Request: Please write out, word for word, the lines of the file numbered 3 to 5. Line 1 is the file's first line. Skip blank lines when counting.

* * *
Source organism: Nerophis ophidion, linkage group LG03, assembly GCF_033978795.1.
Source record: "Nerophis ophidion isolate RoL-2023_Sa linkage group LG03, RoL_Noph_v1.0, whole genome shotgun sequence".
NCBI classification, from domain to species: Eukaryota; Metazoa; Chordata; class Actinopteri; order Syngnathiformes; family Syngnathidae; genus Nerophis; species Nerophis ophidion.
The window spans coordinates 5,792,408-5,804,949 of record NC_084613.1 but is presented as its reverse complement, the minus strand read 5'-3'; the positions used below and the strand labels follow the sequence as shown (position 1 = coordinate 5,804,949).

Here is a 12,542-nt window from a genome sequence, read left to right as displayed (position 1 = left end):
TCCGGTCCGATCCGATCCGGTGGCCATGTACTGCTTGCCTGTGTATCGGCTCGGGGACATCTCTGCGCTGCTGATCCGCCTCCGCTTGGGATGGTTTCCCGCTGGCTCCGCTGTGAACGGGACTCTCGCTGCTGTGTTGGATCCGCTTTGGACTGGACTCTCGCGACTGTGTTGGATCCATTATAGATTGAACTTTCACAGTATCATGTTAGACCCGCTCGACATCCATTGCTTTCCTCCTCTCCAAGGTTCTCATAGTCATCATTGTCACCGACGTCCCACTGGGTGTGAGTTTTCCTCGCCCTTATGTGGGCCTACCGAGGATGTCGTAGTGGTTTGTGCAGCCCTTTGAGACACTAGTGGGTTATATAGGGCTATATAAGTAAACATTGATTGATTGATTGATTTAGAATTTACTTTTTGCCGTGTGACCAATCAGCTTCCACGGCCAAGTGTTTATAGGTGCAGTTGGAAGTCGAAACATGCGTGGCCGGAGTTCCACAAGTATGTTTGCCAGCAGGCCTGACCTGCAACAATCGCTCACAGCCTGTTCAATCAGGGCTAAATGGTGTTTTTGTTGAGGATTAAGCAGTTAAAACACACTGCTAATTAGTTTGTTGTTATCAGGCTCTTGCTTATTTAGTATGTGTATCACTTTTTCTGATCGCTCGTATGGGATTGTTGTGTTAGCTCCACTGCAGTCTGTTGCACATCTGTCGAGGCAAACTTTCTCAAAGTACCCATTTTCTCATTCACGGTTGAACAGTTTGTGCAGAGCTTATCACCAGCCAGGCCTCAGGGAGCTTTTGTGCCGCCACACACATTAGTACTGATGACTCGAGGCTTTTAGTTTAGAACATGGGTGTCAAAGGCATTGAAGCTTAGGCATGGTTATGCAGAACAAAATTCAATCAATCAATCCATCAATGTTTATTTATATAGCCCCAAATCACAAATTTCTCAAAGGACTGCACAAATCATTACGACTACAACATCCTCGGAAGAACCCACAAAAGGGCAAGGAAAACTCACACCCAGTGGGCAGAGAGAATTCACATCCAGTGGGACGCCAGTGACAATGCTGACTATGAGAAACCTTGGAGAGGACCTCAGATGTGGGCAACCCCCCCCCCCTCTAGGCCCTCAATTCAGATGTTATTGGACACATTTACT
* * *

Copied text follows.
NCBI classification, from domain to species: Eukaryota; Metazoa; Chordata; class Actinopteri; order Syngnathiformes; family Syngnathidae; genus Nerophis; species Nerophis ophidion.
The window spans coordinates 5,792,408-5,804,949 of record NC_084613.1 but is presented as its reverse complement, the minus strand read 5'-3'; the positions used below and the strand labels follow the sequence as shown (position 1 = coordinate 5,804,949).

Here is a 12,542-nt window from a genome sequence, read left to right as displayed (position 1 = left end):